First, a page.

Lisa Herring, deputy superintendent of Academics for the Charleston County School District, said the district is acutely aware of the concerns surrounding diversity at Academic Magnet and the persistent decline of black students there.
“We recognize that there’s been a trend of decline and we’re sensitive to that,” Herring said.
It’s unclear why the number of black students has dropped and that’s what the district is working to find out, said Mary Runyon, who is coordinating the district’s magnet programs. Runyon said the school has not changed its admissions process or its admissions criteria in recent years.
The district is investigating a variety of factors that may be contributing to the school’s current demographics such as whether there’s been a significant change in the applicant pool, whether more students are applying from private schools or if students may be choosing to go to neighborhood high schools.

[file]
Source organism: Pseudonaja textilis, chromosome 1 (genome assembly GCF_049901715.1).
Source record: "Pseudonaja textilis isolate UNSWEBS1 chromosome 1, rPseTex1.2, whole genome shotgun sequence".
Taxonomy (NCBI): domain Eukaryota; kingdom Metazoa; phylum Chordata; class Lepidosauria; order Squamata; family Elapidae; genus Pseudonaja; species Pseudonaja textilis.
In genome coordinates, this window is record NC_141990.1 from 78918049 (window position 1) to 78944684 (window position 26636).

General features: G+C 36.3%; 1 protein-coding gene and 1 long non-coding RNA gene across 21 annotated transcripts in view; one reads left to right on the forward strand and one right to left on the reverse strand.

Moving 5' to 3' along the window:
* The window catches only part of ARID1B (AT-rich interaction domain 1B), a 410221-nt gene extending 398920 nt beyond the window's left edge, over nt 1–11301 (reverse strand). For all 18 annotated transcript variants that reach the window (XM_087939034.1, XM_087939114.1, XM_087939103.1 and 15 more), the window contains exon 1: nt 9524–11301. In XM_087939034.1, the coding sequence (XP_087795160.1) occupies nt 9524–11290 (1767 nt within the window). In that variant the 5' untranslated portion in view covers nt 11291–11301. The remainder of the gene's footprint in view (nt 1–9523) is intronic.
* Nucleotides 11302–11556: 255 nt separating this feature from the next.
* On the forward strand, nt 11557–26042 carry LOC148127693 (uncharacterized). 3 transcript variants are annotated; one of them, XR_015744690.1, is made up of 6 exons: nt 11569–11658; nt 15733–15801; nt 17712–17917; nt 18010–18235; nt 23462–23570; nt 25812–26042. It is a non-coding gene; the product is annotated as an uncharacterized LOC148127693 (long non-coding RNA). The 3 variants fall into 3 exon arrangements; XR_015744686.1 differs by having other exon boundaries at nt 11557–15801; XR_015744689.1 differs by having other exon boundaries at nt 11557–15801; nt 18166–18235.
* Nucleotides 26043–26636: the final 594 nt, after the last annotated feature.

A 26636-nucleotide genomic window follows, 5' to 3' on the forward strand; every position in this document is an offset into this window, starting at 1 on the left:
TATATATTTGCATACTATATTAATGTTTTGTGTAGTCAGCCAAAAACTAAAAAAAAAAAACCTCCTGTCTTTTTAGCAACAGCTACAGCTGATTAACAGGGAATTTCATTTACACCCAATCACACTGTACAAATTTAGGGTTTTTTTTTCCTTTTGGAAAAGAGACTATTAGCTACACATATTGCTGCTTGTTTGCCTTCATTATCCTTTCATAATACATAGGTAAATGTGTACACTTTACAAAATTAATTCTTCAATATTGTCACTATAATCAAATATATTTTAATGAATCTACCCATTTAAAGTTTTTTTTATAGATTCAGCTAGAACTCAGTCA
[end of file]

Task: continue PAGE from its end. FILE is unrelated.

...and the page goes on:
“It’s compound and complex,” Runyon said.
In addition to the internal investigation, the school district is also launching a task force of parents, school administrators and community members to look at issues of diversity within all of the district’s magnet and choice schools. Herring, who is leading the effort, hopes the group can make recommendations to the school board in the next few months.
Options such as a lottery and creating a second academic magnet school will likely be among potential remedies discussed, Herring said.